Wednesday, July 24, 2013


Over the weekend Robert, Rachel (Robert's cousin) and I went to St. Louis.  We did just about everything a person can possibly do in St. Louis - zoo, art museum, the loop, chain of rocks bridge, sweetie pies, library tour at Central and the city museum (everyone's favorite).  We crammed more in three days than I normally do in a month.
Rachel is 12, that tricky age where you are a child and still find crawling through tunnels in old warehouse and eating ice cream for breakfast greatly appealing, but because you are trying to gather independence and let the world know that you are mature, you poopoo any idea that makes you look silly.  You poopoo it until you see other mature looking people doing it.  People that obviously spend a majority of their time paying bills HA.  It was quite interesting watching Rachel briefly roll her eyes at us before she realized we were going to leave her ass behind if she didn't get a move on.  She's a great kid, really.  No, scratch that.  She's a great person.
Everyone in Robert's family is very emotionally reserved.  They could be excited or ready to knock the sno off my cone, but I never know this.  I can only guess, and while I'm guessing I'm turning into an emotional billboard, partly because I am a little insecure around stoic people, but mostly because I am an emotional billboard.  I grew up in a very emotionally loud family.  We shared.  Not in that cutesy sharing way, no, it wasn't like that at all.  We shared everything.  If my mom had a bad day at work we heard about it.  If we were excited about going out for donuts the walls would shake as we raced to the door.  If one of my brothers felt a fart coming and knew I was in the house somewhere, they would find me and all hell would break loose.  We thought nothing of woowooing (armpit tickling) each other in Wal Mart.  My mom is a grandmother now, but if you know her you understand that you better start running if the woowoo look comes over her.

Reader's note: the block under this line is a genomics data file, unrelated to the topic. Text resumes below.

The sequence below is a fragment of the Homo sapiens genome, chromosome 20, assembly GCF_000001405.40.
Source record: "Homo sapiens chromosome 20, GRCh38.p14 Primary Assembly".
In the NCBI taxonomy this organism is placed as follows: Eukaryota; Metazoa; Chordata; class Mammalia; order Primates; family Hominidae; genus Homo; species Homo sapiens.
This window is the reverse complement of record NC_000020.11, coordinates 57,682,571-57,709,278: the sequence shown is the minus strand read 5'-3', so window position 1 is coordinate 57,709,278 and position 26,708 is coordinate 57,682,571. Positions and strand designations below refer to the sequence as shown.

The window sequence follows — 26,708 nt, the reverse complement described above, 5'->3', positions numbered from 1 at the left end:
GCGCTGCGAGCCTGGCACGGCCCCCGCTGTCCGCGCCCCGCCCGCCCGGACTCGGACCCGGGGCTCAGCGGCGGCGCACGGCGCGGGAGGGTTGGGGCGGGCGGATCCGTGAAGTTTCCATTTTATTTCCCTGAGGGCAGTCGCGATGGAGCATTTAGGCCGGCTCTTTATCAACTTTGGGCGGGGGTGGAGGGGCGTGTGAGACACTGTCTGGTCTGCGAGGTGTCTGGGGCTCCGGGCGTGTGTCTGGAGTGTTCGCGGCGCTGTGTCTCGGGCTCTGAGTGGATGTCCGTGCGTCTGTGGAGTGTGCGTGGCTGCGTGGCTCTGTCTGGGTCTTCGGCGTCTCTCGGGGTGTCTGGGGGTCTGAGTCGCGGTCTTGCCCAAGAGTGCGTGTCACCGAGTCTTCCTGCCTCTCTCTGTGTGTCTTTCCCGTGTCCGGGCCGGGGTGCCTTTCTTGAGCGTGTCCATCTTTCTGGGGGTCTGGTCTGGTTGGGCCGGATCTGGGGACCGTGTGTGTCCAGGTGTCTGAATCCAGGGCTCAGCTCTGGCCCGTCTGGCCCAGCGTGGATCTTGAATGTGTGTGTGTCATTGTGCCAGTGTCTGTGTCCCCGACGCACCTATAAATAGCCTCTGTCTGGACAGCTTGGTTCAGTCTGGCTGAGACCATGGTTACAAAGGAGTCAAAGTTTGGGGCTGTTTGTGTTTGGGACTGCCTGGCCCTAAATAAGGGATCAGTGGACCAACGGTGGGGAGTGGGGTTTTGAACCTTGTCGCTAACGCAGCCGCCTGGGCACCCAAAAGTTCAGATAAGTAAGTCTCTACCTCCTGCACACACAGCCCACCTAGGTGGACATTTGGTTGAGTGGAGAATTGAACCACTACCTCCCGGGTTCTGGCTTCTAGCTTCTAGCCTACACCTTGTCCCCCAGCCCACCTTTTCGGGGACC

I remember a family vacation.  I was 11.  Scott was 12.  Mom drove us up to Chicago to visit Robin and Aunt Betsy.  While we were there we were rear-ended.  Scott and I were completely absorbed in what we were doing in the back (probably playing a silent game of elbow jabbing) and only knew something was wrong because we heard a very frantic my babies my babies.  My loudmouth mother, who I thought at the time was really annoying for interrupting whatever it was that I was doing, was loudly expressing her concern.  Don't worry though.  I now find it very touching.  Please don't woowoo me mom. : )
If Robert's family had been in a similar situation, everyone would have just sat there and waited for assistance.  In fact, I have been in an accident with a couple members of his family.  You know what they did?  They very calmly picked pieces of glass from their clothes while inquiring about the weather outside.  **CRASH** Is everyone all right? Yes. **pick glass off clothes and quietly wait for assistance.**  Meanwhile, I am grabbing my purse.  I am throwing open the door.  I am hollering about how f***ing cold it is.  I am talking about the titties of witches and how we are going to lose ours if we don't get our asses off the highway.
Back at the car:
As you can tell, Robert's family is very quiet.  I can only assume that their emotions are buried beneath layers upon layers of stern looks and hushes.  I have to remind myself that the short little one word answers are code for HOLY CRAP YES LET'S GO GET SOME ICE CREAM!!! And while I am always talking, always making noises and singing, and have been surrounded by other loudmouths, not everyone is raised to be so expressive, not everyone's expressiveness is encouraged or praised.
So, when we asked Rachel if she had a good time, and her shoulders lifted and she mumbled yes, I totally heard YES THAT WAS SO MUCH FUN LET'S DO IT AGAIN!!!  But then I told myself, you heard a yes and it doesn't need to be anything else.

Here are a few pictures!

We ate many amazing things including a gogi bowl from Seoul Taco and ice cream from the loop

Surely it was destiny that I found a shirt that looked just like my ice cream cone.

A picture of us hanging out with the elephants

The City Museum 

Stopped at Dunaway Books of course

Now, we are home.  Trying to make up for three days of lost cuddling.  If a cuddle is lost, it must be found!

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